• Frank Klaus Jordan

Maoshan ( 茅山 ) and the "three sisters" of Shanghai


Sacred Mountains

Most of our business trips have the same agenda. Airport, office, dinner, hotel, office and back to the airport. It doesn't matter whether it is London, Paris, Istanbul or Rome, we simply do not have the time to sightsee. Back at home, we wish that we would have had all the fun, everybody believes we had during the trip. But this time, in China, we want to make a difference. After days and days of meetings in the contractor's office, we are ready for some sightseeing.


So we get in the car and after a short drive, we reach MAOSHAN ( 茅山 ), one of the great and famous sacred mountains of traditional China, located in the Jiangsu Province ( 江苏省 ). Located in these mountains are three ancient temples, one of them the Laozi-Jinshan Temple, known for its gigantic statue of Laozi, the legendary founder of the Shangqing ( 上清 ) school of classical Daoism. The moment we reach the main stairs that lead to the temple complex we are all getting silent. How is this possible; how did the ancient architects build a statue that size 1,500 years ago?


Along with Confucianism, Daoism is one of the two great indigenous philosophical traditions of China. Daoism is not to be understood as a religion. It teaches understanding the nature of reality, increasing longevity, consciousness and regulating diet. Classical Shangqing practice mainly involves breathing, visualization and meditation techniques that improve the circulation of Qi ( 氣, vital energies ) within body and mind. Daoism teaches physical exercises (similar to Tai Chi or Qigong) based on the awareness that Qi is a delicate flowing energy stream that directly affects the quality and health of our organism.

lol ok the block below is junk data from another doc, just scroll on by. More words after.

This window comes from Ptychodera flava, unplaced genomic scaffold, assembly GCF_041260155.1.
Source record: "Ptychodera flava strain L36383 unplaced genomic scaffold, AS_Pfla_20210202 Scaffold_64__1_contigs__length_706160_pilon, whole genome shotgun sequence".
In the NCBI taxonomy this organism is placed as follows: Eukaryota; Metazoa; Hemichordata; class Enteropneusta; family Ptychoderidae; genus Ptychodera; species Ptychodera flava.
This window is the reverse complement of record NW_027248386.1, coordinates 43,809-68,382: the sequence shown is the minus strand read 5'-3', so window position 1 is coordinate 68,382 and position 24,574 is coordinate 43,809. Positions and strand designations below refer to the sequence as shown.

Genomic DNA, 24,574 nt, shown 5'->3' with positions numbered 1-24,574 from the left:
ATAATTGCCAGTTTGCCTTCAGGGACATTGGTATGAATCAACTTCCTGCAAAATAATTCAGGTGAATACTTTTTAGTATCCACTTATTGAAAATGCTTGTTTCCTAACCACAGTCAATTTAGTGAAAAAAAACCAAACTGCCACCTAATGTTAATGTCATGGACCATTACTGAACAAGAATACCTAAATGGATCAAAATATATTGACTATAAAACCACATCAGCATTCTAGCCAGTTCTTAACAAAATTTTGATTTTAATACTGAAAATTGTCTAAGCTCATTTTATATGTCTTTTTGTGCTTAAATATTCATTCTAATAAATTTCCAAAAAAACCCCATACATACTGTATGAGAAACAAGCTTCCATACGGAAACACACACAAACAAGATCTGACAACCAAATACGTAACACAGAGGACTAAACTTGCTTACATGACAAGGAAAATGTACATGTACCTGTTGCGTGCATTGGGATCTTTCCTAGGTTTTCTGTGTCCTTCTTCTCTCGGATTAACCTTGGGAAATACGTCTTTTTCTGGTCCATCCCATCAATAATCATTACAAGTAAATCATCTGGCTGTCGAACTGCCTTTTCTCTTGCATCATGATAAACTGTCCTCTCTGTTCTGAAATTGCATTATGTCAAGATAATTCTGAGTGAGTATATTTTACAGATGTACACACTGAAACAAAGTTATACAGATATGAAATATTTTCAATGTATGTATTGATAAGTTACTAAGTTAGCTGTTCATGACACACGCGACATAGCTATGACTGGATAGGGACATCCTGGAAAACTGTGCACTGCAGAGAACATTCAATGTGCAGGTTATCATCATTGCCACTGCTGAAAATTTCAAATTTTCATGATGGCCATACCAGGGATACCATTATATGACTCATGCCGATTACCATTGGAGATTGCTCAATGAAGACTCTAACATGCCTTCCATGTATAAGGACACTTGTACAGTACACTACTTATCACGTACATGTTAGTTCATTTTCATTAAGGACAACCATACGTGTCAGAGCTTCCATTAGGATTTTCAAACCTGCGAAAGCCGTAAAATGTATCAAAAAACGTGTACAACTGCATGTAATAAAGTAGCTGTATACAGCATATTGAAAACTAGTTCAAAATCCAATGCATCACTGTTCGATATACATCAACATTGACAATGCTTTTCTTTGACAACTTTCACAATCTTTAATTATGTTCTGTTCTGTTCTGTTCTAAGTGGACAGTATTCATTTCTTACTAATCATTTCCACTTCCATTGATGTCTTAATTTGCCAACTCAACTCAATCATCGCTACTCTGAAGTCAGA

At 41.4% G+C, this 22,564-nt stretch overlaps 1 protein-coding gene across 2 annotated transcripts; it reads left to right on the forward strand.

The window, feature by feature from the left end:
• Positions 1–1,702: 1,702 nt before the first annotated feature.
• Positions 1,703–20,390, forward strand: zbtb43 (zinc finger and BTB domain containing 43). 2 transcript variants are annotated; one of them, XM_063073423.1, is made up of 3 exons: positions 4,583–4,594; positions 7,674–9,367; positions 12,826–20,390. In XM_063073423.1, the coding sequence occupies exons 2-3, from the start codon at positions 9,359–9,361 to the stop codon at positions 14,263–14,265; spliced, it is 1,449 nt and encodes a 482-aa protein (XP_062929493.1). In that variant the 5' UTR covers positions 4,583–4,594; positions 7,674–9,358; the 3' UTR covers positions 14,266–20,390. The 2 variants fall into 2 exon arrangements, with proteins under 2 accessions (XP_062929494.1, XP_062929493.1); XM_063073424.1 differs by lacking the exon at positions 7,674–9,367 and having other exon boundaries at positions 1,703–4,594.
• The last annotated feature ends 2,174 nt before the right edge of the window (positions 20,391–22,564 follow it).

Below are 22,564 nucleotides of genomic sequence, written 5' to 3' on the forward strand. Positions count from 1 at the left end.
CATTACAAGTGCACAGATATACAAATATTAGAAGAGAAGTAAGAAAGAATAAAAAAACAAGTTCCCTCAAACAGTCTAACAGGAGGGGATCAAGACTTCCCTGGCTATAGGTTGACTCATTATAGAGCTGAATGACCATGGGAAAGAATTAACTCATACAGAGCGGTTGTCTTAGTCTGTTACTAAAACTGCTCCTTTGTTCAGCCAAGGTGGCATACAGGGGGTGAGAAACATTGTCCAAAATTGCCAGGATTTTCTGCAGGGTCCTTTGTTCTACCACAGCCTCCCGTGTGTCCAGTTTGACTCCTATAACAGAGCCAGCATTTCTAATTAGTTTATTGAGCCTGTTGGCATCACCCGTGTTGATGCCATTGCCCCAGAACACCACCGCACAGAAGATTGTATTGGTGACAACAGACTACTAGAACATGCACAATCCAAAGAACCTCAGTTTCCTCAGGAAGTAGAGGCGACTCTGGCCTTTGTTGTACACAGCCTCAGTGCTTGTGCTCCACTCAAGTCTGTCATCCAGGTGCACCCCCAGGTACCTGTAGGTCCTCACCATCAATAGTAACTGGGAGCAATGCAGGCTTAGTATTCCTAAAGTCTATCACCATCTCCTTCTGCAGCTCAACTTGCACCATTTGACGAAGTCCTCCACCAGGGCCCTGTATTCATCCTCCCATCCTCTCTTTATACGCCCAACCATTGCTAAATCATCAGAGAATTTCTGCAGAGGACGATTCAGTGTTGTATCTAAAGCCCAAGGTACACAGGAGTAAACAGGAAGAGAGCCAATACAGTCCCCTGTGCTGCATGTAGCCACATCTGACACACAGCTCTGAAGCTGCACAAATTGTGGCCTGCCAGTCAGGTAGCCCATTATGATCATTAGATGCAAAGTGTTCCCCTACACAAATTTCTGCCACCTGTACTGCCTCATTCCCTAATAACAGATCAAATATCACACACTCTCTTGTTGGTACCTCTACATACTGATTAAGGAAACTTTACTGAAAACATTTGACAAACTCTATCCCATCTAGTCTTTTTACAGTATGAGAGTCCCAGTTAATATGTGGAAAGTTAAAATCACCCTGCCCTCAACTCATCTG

the three sisters

Leaving the traditional mountains of eastern China behind, we are heading to Shanghai. From the central station, which has the size of a football stadium, it goes straight to Pudong close to Shanghai's famous landmark - the Oriental Pearl Tower. China really is a country of contrasts. Soon after we enjoy the skyline of Shanghai from a 36th floor meeting room in one of these impressive skyscrapers. Next to us, we recognize the Shanghai Tower, the tallest tower of the City and one of the "three sisters" of Shanghai. It is just overwhelming. I have seen places, but nothing like this.


Long after midnight, I'm walking along the Huangpu River, breezing the fresh air from the nearby Yellow Sea and staring at the illuminated "three sisters". It somehow reminds me again on the ancient architects of the Maoshan temples. If you have a clear picture in your head of something that's going to happen, then nothing can stop you. This is what happened in Maoshan 1,500 years ago and this is the spirit of Shanghai in our days.